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Cell Phones in Classrooms Karishma Sundaram | , 11:13 p.m. Feb. 20, 2009 2009-02-20

Stranger things have happened, but in the cell phone industry, this may actually trump all other paranormal events. 

Since the dawn of the mobile phone and the text messaging system, educational institutions at large have banned them from classrooms. Initially it was the annoying ringtones, usually exceptionally loud tending to disrupt the lecture entirely. Then there came text messages, and the ability to communicate with someone across the room, or in another one altogether, without the danger of being caught.

Apart from the annoyance and disturbance that cell phones caused in an educational environment, there is also the small matter of cheating. Even the most basic cell phone has some amount of memory. And that is just the tip of the iceberg. 

So when researchers suddenly proclaim the use of cell phones as a ‘learning aid’ or a ‘classroom tool’, there is bound to be widespread scepticism, if not downright mockery. But that is exactly what has transpired. Digital Millennial Consulting, funded by Qualcomm, is a prominent telecommunications provider and has conducted research in area of the hitherto untapped use of cell phones as an educational aid. 

Perhaps in the attempt to position cell phones in the same bracket as computers, the old concerns about the viability of this move have been pushed aside.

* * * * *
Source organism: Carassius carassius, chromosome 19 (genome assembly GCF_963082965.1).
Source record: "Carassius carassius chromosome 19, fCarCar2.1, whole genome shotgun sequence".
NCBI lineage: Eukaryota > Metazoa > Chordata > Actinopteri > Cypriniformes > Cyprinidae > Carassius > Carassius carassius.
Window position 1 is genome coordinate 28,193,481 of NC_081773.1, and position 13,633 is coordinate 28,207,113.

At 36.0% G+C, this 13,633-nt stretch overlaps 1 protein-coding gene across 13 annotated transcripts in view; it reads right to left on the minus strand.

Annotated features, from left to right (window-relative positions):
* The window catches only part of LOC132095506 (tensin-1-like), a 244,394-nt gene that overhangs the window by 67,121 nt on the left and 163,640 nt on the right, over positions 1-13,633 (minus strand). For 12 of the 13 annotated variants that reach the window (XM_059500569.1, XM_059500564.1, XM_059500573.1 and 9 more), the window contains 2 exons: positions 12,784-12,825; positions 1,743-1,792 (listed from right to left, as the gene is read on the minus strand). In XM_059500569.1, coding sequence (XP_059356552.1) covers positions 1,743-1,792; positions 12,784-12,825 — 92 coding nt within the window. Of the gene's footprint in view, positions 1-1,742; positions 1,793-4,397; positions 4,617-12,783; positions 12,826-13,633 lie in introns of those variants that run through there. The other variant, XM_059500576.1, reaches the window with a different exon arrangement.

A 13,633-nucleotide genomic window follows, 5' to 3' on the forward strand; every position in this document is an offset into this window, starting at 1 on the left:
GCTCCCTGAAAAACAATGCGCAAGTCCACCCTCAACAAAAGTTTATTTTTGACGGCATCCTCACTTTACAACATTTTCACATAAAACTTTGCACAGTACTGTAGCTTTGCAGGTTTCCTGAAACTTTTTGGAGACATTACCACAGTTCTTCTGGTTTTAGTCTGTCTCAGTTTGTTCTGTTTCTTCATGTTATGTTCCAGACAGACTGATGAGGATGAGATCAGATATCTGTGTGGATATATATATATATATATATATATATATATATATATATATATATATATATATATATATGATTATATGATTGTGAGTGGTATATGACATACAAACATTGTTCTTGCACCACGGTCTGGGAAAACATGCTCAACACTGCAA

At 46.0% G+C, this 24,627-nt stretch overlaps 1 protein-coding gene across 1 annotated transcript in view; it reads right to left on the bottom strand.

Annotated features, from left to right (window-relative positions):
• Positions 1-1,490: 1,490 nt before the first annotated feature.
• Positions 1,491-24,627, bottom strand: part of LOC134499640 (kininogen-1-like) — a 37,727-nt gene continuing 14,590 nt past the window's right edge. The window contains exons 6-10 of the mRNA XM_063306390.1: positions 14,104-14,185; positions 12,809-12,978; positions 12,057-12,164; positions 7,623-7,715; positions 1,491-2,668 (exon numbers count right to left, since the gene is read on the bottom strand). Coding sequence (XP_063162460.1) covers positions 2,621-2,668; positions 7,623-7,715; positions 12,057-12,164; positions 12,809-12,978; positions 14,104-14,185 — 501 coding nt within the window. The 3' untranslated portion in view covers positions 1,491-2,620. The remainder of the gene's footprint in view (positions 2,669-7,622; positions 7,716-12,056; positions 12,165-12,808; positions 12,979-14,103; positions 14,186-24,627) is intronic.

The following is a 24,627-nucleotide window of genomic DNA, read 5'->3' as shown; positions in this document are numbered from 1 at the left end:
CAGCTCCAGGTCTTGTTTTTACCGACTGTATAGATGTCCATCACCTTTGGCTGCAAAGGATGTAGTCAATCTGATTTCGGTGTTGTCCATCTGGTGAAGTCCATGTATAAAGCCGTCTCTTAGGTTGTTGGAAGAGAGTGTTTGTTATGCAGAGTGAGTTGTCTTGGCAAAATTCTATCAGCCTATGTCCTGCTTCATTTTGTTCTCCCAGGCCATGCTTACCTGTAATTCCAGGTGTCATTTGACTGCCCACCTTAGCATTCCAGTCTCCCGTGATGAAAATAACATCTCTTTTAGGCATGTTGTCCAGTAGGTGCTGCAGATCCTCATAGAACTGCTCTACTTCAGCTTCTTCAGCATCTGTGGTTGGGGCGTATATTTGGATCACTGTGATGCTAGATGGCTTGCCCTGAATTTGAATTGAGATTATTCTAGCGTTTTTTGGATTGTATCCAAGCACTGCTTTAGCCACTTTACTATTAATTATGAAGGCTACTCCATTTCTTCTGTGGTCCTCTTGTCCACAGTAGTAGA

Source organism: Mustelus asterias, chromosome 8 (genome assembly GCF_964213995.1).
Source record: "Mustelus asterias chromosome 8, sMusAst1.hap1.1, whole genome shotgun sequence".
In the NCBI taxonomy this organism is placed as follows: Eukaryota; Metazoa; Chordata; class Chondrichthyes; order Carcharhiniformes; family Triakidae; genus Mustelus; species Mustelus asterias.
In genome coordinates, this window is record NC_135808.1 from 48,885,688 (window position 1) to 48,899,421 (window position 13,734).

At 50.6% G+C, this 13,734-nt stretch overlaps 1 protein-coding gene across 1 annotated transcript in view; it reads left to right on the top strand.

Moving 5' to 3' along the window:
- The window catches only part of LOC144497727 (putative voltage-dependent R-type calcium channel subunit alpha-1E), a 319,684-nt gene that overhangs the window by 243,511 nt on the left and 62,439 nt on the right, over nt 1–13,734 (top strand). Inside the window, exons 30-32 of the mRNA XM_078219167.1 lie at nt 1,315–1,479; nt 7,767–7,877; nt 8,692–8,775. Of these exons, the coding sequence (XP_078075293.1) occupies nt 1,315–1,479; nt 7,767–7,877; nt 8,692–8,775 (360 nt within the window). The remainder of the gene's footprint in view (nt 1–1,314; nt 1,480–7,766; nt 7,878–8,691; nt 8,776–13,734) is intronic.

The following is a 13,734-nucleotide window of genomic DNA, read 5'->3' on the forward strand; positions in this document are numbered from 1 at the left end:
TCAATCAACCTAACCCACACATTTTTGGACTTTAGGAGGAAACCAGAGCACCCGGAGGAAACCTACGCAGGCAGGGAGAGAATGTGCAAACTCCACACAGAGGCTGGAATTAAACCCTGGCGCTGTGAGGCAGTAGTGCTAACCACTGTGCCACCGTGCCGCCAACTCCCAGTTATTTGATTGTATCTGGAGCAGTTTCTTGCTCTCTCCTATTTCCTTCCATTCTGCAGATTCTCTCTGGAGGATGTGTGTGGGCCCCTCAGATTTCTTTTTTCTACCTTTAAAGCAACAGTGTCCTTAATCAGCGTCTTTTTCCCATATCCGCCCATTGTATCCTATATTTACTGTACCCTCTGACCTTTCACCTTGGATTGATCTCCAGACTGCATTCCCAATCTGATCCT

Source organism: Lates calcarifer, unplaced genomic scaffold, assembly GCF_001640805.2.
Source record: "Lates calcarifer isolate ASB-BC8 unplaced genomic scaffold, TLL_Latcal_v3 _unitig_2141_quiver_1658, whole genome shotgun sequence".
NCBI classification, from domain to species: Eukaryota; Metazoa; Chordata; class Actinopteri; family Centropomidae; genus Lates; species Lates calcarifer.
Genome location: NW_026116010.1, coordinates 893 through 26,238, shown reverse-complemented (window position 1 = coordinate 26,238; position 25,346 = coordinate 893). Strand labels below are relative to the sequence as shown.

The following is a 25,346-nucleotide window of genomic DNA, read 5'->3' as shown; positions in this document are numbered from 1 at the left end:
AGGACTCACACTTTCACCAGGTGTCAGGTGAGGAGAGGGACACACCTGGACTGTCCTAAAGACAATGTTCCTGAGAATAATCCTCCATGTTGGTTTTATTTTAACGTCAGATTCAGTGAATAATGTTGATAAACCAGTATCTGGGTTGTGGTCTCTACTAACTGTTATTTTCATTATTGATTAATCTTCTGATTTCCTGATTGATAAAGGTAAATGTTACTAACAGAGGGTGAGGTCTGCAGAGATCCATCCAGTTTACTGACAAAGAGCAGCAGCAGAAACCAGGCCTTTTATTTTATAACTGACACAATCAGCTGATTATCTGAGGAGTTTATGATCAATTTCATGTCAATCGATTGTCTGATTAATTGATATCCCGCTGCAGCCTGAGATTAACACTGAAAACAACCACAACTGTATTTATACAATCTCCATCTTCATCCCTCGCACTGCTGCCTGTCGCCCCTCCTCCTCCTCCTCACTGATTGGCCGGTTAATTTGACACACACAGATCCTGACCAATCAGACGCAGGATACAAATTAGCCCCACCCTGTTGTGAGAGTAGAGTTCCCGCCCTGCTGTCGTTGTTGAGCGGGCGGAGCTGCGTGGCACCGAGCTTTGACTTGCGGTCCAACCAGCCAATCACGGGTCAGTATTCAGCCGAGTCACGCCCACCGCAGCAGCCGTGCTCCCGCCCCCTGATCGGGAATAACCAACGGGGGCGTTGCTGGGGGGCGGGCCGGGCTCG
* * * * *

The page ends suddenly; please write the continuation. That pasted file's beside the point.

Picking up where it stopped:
The tack that was taken was to use cell phones to provide an interactive learning environment, connecting the students with their teacher closely. For example, the students could film their algebra problem solving efforts and upload these files to a shared network site. The other classmates could download the solutions, and benefit from the exercise.

There are various plans aimed specifically at the average school-going youngster, including free talk time minutes, a certain number of free messages, etc. The entire interaction is monitored by the teacher, who is wholly responsible for the correct or incorrect use of the technology - a formidable and rather daunting task.

The researchers have sparked nationwide scorn, stating that the cons far outweigh the pros of this particular technology. Teachers will have to be willing to put a great deal of commitment to ensure that the system is never abused, nor used for activities that violate the codes of conduct laid down.

Many critics have also said that the move to introduce cell phones into a learning environment is a thinly disguised attempt by the cell phone industry to penetrate an entirely untapped market. The educational industry is a mammoth one, and if the technology does take root, it will most certainly spell lucrative gains for the telecommunications providers as a whole. Perhaps that is the real reason cell phone providers are attempting to storm the last stronghold still standing against the mobile phone invasion. 

On the upside though, cell phones will actually prove to be significantly less expensive than a computer. However, the range of functions cannot be compared between the two media. Cell phone screens will necessarily be smaller, but a computer is not easily carried around. Previous attempts at introducing cell phones as aids were introduced, but these attempts were positioned as more of a gimmick than an educational aid. Students were rewarded with phone related prizes. 

While it is highly unlikely that any educational institution will willingly allow cell phones into the classroom, stranger things have happened.

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